BATON ROUGE, La. (WDSU) – A recent audit questions whether the Louisiana Workforce Commission overpaid some of its employees who worked from home during the early weeks of the COVID-19 pandemic. The agency’s leader disagrees, noting her team worked well beyond normal work hours to process historic levels of unemployment claims during that time.
In a report released Monday, the Louisiana Legislative Auditor said the LWC’s use of special leave was not in accordance with state civil service rules and may have resulted in improper compensation totaling $768,000. From March 26, 2020, through April 14, 2020, the LWC paid employees special leave and “straight time overtime” for the hours actually worked, according to the report.
The audit found that one employee who worked 50 hours in a workweek received 95 hours of total compensation.
Workers who could not work or come into the office should have been paid the special leave, and those who could should have been paid their regular salary plus time and a half for overtime beyond 40 hours in a work week, the legislative auditor said.
LWC Secretary Ava Cates “unequivocally disagrees” with the finding, based on her response to the audit. She said the employees were properly paid for “working as first responders during a declared state of emergency,” adding that her staff handled more than 60 times the normal number of unemployment claims during the first week of April 2020.
“… LWC executed an ‘all hands on deck’ approach to train staff in various departments through the agency to handle the claims, all while continuing to perform their particular duties,” Cates said in her response. “LWC employees undoubtedly acquired an enormous amount of additional responsibility and were compensated accordingly.”
The Legislative Auditor said improper compensation could also result in disallowed costs from improper charges to the federal programs that have covered supplemental unemployment benefits during the pandemic.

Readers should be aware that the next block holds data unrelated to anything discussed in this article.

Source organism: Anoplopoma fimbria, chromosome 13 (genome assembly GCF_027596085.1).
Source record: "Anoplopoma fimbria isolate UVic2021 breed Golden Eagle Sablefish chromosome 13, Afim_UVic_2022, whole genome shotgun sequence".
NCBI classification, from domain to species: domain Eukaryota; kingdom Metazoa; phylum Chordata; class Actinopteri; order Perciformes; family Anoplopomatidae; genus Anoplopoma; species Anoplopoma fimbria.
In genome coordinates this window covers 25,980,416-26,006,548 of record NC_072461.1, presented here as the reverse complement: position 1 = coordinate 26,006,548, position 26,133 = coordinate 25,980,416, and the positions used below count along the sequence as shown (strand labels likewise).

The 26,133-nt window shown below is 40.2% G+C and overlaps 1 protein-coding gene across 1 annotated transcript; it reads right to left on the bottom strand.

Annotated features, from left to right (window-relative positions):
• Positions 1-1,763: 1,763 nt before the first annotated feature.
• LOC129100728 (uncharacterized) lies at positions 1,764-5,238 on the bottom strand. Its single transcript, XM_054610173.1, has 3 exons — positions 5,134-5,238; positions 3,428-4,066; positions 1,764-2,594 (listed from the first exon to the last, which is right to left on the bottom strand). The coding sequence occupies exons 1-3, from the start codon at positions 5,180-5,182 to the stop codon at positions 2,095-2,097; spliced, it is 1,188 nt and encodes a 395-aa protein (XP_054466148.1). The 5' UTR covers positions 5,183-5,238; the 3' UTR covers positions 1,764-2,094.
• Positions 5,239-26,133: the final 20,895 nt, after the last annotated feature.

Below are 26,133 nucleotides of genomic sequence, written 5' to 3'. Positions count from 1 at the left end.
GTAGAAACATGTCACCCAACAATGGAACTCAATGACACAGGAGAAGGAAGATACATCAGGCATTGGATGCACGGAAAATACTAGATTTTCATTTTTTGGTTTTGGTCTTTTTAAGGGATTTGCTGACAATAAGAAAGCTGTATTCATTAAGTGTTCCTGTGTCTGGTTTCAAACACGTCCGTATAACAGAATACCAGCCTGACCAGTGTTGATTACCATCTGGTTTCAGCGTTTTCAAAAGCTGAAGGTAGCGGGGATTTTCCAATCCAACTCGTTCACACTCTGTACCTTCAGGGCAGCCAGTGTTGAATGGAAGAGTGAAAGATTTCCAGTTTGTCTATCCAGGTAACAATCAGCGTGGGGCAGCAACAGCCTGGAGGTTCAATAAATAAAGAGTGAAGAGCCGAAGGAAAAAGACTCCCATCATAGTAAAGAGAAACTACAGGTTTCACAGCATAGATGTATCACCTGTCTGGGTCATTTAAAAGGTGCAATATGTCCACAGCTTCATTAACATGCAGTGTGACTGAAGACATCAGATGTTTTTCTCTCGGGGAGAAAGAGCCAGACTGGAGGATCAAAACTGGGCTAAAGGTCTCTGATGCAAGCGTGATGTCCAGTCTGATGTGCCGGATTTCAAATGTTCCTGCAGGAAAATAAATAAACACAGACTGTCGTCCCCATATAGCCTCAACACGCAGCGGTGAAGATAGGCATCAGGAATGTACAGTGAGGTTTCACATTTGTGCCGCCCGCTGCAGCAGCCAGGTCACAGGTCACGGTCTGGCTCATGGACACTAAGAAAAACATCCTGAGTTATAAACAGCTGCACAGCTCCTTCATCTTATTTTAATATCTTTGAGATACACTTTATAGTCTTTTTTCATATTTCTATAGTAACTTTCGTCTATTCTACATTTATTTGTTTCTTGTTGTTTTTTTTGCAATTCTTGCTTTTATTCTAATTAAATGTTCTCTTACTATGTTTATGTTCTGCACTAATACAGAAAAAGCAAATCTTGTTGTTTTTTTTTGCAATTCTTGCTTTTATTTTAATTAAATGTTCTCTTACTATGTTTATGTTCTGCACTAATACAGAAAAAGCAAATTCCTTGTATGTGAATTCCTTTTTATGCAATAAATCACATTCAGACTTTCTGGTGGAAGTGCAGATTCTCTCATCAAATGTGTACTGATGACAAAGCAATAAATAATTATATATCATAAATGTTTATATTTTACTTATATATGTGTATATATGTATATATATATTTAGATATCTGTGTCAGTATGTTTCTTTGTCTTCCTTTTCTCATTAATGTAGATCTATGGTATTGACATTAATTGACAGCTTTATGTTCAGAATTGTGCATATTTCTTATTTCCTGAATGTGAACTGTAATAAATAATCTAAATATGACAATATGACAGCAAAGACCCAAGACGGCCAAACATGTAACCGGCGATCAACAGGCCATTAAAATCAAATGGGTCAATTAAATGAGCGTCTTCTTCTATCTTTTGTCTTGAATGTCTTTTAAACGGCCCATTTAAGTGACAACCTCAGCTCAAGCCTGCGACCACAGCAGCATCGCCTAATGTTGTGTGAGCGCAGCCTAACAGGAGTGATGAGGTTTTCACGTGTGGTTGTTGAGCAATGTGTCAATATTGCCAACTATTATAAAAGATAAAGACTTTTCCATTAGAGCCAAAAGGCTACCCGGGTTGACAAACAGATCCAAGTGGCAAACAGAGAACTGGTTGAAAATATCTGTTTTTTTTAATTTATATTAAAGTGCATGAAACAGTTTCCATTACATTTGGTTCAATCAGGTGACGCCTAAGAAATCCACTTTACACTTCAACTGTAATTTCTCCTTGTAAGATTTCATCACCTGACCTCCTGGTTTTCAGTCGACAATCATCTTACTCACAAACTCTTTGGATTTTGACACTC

The audit also found inconsistent or incomplete information on applications for pandemic assistance, which could indicate the claimant received benefits they weren’t entitled to receive or the possibility of identity theft.
A random sample of 138 claimants were tested in the audit, and 27% were found to have questionable applications, such as job histories that didn’t match the LWC’s database or conflicting personal contact information. The LWC has since flagged 23 of the claimants from the sample for investigation or to provide proof of identity.
In response, Cates concurred in part with the audit’s findings on internal controls. She agreed that they should be put in place before implementing an unemployment benefits program, saying that they would have been planned and tested if the agency were given adequate time, guidance and resources to do so.
From early 2020 into this year, Cates explained the LWC has administered unemployment benefits payments from: five separate programs linked to the pandemic; four disaster unemployment programs that followed hurricanes and a winter storm; and three existing assistance programs in place before COVID-19.
“States were given little time and insufficient guidance to get these programs implemented, while also managing a record-breaking surge in claim volume, for which our existing resources were not equipped to handle,” she said.
Another finding from the Legislative Auditor involved inaccurate financial reporting. The review found revenue and amounts due from the federal government were understated by $65.2 million because the LWC did not properly accrue them.
Another $46.5 million in unemployment insurance benefits was understated for the same reason, and cash totaling $17.7 million was left off the agency’s general ledger through errors and omission.
As a result, the audit said the balance of the state’s unemployment trust fund was inaccurate.
The LWC partially concurred with the finding, explaining that the errors were from reports compiled after submission of the unemployment trust fund financial report.